REACH and its effects upon Regulations for Brazing Fillersand Fluxes

What is REACH all about?

REACH stands for Registration, Evaluation, Authorisation of Chemicals. This is a European Union regulation on chemical substances, which is designed to centralize and simplify legislature on chemicals throughout Europe. REACH came into effect on June 1st, 2007.

The REACH system is based upon the principle of autonomous responsibility. In keeping with the motto "No data, no market", REACH provides that chemical substances will need adequate data substantiation on physical characteristics, toxicality, environmental impact etc. in order to put them into the market place. In practical terms, this means that manufacturers and/or importers are themselves responsible for the safe handling of their chemical substances. They will be required to collect all data needed for assessment and to pass it along the supply chain.

REACH applies to all chemical substances manufactured or imported into the European Union in quantities of one ton or more per year. These must be registered with the new European Chemicals Agency (ECHA) in Helsinki. The principle rule is that the larger the quantity of chemical substance put to the market, the larger the number of substance characteristics there are to be determined.

Pre-registration

In 2008, all relevant substances had to be pre-registered with ECHA. The objective of such pre-registration was and is to provide manufacturers and importers of identical substances an opportunity to find each other in order to exchange relevant information. This is done in a so-called Substance Information Exchange Forum (SIEF), which is available for each single substance with more than one potential registrant.

Registration

Registration deadlines depend upon the quantities per manufacturer/importer  – and of course also the hazardous nature of the substance at issue. Registration in 2010 also of >100 t/a with R50/53 and >1 t/a with CMR 1 and 2. The first deadline for large-quantity substances from 1000 t/a will expire on December 1st, 2010. Such registration must include both a technical dossier as well as particulars on the safe handling of the substance at issue. From an annual production quantity of 10 t/a, manufacturers and importers must provide additional information in a chemical safety report on a substance's effects and environmental impact. A risk assessment on the basis of the intended use will also have to be provided for substances considered to be hazardous. Suppliers will be required to prepare an assessment of all risks inherent to a substance for all identified applications stated by their customers. The stated applications and/or a list of the identified applications will then be a component part of the safety data sheet.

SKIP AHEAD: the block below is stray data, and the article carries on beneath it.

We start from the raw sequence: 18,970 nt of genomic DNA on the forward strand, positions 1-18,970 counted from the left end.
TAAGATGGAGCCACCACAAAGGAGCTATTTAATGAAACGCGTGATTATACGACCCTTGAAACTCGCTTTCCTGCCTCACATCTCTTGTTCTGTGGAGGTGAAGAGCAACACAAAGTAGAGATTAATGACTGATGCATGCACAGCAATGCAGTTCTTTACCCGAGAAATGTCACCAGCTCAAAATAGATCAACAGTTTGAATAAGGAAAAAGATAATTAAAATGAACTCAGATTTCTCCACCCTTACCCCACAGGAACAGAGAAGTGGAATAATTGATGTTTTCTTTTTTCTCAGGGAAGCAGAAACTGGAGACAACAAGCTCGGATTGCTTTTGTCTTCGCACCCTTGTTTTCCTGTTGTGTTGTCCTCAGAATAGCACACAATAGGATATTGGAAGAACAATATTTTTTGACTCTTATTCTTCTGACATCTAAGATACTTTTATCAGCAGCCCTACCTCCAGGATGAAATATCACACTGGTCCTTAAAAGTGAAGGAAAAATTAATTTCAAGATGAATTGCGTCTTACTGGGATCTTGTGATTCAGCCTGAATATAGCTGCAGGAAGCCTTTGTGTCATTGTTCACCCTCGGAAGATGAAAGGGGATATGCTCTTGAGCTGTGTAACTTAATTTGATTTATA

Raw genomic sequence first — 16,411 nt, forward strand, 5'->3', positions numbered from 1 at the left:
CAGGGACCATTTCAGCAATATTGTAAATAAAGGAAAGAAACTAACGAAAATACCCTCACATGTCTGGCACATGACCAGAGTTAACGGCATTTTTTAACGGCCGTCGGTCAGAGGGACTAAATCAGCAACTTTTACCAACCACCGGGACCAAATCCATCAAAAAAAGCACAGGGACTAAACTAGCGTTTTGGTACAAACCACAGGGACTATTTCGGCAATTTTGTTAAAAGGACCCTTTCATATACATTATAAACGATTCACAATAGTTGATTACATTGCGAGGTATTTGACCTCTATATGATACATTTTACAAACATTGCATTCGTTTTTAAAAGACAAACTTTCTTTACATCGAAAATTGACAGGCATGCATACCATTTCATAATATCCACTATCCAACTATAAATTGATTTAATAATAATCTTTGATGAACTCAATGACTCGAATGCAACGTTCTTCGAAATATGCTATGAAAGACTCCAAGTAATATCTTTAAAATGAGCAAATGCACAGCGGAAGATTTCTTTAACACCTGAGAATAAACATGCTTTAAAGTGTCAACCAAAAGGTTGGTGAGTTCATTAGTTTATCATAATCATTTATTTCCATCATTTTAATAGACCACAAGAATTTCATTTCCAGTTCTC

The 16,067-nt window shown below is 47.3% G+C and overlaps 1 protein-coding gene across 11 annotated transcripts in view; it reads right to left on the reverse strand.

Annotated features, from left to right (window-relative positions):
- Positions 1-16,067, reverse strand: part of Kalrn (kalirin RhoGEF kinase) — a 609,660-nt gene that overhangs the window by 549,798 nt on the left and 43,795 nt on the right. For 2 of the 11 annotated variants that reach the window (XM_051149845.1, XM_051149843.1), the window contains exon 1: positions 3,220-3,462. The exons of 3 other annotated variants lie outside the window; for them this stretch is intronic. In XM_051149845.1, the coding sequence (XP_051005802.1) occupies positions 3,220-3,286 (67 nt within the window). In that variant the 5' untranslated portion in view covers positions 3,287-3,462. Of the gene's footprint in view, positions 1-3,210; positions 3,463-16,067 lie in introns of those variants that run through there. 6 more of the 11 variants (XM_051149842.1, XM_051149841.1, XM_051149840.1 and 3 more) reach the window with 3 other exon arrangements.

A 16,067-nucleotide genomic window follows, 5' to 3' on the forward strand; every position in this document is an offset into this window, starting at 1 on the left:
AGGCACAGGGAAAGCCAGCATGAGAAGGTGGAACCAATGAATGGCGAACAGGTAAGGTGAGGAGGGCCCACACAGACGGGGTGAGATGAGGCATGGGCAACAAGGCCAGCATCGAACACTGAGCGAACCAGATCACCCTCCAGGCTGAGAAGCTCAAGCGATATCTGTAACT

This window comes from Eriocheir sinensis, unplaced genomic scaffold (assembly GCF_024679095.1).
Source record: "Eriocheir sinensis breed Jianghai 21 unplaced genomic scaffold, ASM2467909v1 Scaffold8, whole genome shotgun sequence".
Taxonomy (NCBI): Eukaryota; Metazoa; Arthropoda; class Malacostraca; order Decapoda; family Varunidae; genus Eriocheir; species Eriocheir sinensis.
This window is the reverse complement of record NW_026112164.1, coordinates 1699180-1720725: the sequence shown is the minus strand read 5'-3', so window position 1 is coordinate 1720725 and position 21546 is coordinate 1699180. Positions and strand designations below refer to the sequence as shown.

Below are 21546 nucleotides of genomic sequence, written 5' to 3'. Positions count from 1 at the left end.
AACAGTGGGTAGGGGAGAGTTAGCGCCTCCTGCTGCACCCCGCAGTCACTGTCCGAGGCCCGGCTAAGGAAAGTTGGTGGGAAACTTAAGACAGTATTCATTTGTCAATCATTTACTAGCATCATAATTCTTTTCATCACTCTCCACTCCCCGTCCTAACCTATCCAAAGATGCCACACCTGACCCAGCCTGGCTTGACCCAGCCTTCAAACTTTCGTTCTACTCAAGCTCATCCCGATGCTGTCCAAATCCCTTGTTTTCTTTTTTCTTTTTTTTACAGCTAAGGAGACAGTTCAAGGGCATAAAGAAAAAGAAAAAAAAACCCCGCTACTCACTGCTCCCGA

Downstream users

Downstream users are defined as any natural or legal person established within the Community who uses a substance, either on its own or in a preparation, in the course of his industrial or professional activities. A manufacturer or importer, distributor or consumer is not a downstream user, other than a re-importer.

Downstream users have the opportunity to make information available in order to support the preparation of a registration. They have the right to inform their suppliers of their intended applications, which are then considered to be identified applications in the registration dossier and may be, but need not be, adopted to the safety data sheet as exposition scenario.

Safety data sheet

Since June 1st, 2007, the REACH directive has been regulating the structure and communication of safety data sheets. The prior requirements from the Safety Data Sheet Directive 91/155/EEC were to a large extent adopted and amended by a few new covenants (see box). Since that date, safety data sheets must be prepared in compliance with the REACH directive.

A safety data sheet must be made available without further request to buyers of substances or preparationsthereof in the event of

  •  hazardous materials and compounds,
  •  persistent, bioaccumulative and toxic substances (PBT),
  •  very persistent and very bioaccumulative substances (vPvB),
  •  substances itemized in the REACH candidate list.

The safety data sheet will be supplied to the customer no later than the first shipment of the material at issue. It must be made in the official language of the member state in which the customer of the substance/preparation has his registered office and in which the substance/preparation is put to the market.

REACH - Effects upon Brazing Fillers

Almost 100% of all brazing fillers are alloys composed of at least two elements (substances). As their function is predominantly defined by their chemical composition rather than by their shape, surface or design, they are considered to be preparations. Exceptions from this principle are brazing fillers consisting 100% of a single element (e.g. Cu 110).

In context with registrations, manufacturers of brazing fillers were notified about the application of elements by the competent syndicates, e.g. the European Precious Metals Federation for Silver

As long as there are no new findings in the respective SIEFs on classifications, REACH is not anticipated to have any direct effects upon brazing fillers.

REACH - Effects upon Fluxes

The state of facts for substances used for the production of fluxes is almost analogous to the situation for brazing fillers.

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